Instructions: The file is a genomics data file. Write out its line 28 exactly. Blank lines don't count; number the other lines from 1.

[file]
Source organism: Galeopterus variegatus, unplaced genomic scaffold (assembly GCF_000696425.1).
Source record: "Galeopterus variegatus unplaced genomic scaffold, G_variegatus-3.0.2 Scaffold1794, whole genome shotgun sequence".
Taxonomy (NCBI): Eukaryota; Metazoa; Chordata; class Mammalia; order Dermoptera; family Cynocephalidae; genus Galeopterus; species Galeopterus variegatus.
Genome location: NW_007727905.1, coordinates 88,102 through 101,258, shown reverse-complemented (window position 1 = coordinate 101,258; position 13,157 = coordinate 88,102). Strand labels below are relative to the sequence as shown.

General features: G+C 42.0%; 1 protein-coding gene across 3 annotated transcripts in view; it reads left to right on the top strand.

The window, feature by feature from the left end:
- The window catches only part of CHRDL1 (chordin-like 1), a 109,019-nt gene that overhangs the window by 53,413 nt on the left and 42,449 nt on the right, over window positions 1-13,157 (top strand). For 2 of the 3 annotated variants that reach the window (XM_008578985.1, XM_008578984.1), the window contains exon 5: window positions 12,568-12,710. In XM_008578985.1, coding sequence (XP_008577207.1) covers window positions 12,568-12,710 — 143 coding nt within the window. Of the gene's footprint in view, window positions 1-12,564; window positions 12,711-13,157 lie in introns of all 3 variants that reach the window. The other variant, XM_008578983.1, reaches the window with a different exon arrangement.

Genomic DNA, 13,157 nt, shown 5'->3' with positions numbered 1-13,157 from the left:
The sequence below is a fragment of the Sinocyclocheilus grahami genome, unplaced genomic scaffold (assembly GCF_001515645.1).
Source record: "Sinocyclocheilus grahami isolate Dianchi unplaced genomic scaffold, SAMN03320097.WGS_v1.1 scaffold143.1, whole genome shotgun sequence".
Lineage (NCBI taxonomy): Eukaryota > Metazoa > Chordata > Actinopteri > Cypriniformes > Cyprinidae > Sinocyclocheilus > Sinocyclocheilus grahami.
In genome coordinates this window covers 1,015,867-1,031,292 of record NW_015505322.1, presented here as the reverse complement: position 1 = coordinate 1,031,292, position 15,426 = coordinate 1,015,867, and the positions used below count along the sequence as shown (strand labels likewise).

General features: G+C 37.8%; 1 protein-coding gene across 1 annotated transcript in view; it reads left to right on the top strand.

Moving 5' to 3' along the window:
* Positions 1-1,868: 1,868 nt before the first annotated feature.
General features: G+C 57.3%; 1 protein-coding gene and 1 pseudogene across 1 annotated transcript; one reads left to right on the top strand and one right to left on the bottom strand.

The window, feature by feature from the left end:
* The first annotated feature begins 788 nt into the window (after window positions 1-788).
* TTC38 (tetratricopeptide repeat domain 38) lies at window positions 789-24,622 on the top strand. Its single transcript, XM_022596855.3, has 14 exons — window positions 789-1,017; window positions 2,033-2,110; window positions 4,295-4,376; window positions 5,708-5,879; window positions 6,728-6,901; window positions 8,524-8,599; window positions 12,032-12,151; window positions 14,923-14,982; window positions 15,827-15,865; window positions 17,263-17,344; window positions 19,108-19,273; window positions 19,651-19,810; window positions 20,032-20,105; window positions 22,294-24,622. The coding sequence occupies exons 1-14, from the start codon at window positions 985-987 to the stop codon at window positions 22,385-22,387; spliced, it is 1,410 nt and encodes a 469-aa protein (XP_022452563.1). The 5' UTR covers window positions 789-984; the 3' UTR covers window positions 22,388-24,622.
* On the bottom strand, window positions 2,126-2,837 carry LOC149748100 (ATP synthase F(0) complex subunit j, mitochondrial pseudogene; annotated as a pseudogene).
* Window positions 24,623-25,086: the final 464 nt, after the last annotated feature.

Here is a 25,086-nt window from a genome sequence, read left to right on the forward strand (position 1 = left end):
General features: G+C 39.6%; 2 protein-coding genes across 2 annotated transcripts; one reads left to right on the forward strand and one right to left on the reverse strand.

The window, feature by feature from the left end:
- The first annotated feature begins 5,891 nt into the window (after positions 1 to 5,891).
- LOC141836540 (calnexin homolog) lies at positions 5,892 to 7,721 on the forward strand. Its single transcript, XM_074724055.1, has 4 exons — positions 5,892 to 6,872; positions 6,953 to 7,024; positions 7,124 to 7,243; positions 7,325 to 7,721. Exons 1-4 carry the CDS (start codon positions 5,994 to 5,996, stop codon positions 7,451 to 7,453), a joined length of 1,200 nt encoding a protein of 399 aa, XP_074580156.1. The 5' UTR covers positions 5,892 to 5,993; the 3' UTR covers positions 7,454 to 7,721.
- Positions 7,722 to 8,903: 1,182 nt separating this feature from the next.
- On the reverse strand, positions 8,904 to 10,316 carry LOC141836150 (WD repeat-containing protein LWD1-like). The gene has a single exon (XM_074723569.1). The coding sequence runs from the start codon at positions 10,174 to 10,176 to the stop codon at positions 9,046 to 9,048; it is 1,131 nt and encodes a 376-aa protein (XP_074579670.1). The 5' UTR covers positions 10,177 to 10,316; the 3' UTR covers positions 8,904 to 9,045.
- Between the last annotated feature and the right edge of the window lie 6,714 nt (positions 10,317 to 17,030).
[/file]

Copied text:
- On the reverse strand, positions 8,904 to 10,316 carry LOC141836150 (WD repeat-containing protein LWD1-like). The gene has a single exon (XM_074723569.1). The coding sequence runs from the start codon at positions 10,174 to 10,176 to the stop codon at positions 9,046 to 9,048; it is 1,131 nt and encodes a 376-aa protein (XP_074579670.1). The 5' UTR covers positions 10,177 to 10,316; the 3' UTR covers positions 8,904 to 9,045.